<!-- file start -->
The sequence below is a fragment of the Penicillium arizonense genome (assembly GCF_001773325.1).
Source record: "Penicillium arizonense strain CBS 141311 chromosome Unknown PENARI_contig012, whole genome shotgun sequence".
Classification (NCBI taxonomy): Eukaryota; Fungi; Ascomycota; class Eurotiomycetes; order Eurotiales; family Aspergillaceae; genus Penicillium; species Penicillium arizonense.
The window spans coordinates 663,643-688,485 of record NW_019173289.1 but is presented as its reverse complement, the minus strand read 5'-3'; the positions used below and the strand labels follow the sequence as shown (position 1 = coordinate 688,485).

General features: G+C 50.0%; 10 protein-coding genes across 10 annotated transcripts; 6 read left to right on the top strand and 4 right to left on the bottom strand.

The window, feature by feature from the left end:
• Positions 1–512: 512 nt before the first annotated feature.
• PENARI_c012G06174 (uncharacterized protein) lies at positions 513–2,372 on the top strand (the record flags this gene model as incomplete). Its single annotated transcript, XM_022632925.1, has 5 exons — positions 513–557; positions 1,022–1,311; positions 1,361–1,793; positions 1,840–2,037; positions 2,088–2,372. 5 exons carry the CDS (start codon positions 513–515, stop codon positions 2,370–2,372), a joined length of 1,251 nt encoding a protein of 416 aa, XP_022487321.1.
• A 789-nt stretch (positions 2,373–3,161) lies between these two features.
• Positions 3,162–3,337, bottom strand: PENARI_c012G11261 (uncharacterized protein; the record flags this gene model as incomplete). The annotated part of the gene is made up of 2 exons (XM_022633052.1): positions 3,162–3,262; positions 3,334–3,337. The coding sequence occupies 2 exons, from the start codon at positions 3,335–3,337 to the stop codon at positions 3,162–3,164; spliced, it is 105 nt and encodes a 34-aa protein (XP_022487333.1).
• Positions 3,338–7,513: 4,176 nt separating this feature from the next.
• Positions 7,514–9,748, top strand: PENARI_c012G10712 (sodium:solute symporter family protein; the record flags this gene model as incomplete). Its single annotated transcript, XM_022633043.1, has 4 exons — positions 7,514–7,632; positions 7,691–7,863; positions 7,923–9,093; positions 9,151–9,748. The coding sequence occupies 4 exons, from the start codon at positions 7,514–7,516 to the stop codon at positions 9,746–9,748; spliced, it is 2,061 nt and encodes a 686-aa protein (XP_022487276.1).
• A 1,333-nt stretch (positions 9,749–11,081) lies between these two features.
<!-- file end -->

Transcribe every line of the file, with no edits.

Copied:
The sequence below is a fragment of the Penicillium arizonense genome (assembly GCF_001773325.1).
Source record: "Penicillium arizonense strain CBS 141311 chromosome Unknown PENARI_contig012, whole genome shotgun sequence".
Classification (NCBI taxonomy): Eukaryota; Fungi; Ascomycota; class Eurotiomycetes; order Eurotiales; family Aspergillaceae; genus Penicillium; species Penicillium arizonense.
The window spans coordinates 663,643-688,485 of record NW_019173289.1 but is presented as its reverse complement, the minus strand read 5'-3'; the positions used below and the strand labels follow the sequence as shown (position 1 = coordinate 688,485).

General features: G+C 50.0%; 10 protein-coding genes across 10 annotated transcripts; 6 read left to right on the top strand and 4 right to left on the bottom strand.

The window, feature by feature from the left end:
• Positions 1–512: 512 nt before the first annotated feature.
• PENARI_c012G06174 (uncharacterized protein) lies at positions 513–2,372 on the top strand (the record flags this gene model as incomplete). Its single annotated transcript, XM_022632925.1, has 5 exons — positions 513–557; positions 1,022–1,311; positions 1,361–1,793; positions 1,840–2,037; positions 2,088–2,372. 5 exons carry the CDS (start codon positions 513–515, stop codon positions 2,370–2,372), a joined length of 1,251 nt encoding a protein of 416 aa, XP_022487321.1.
• A 789-nt stretch (positions 2,373–3,161) lies between these two features.
• Positions 3,162–3,337, bottom strand: PENARI_c012G11261 (uncharacterized protein; the record flags this gene model as incomplete). The annotated part of the gene is made up of 2 exons (XM_022633052.1): positions 3,162–3,262; positions 3,334–3,337. The coding sequence occupies 2 exons, from the start codon at positions 3,335–3,337 to the stop codon at positions 3,162–3,164; spliced, it is 105 nt and encodes a 34-aa protein (XP_022487333.1).
• Positions 3,338–7,513: 4,176 nt separating this feature from the next.
• Positions 7,514–9,748, top strand: PENARI_c012G10712 (sodium:solute symporter family protein; the record flags this gene model as incomplete). Its single annotated transcript, XM_022633043.1, has 4 exons — positions 7,514–7,632; positions 7,691–7,863; positions 7,923–9,093; positions 9,151–9,748. The coding sequence occupies 4 exons, from the start codon at positions 7,514–7,516 to the stop codon at positions 9,746–9,748; spliced, it is 2,061 nt and encodes a 686-aa protein (XP_022487276.1).
• A 1,333-nt stretch (positions 9,749–11,081) lies between these two features.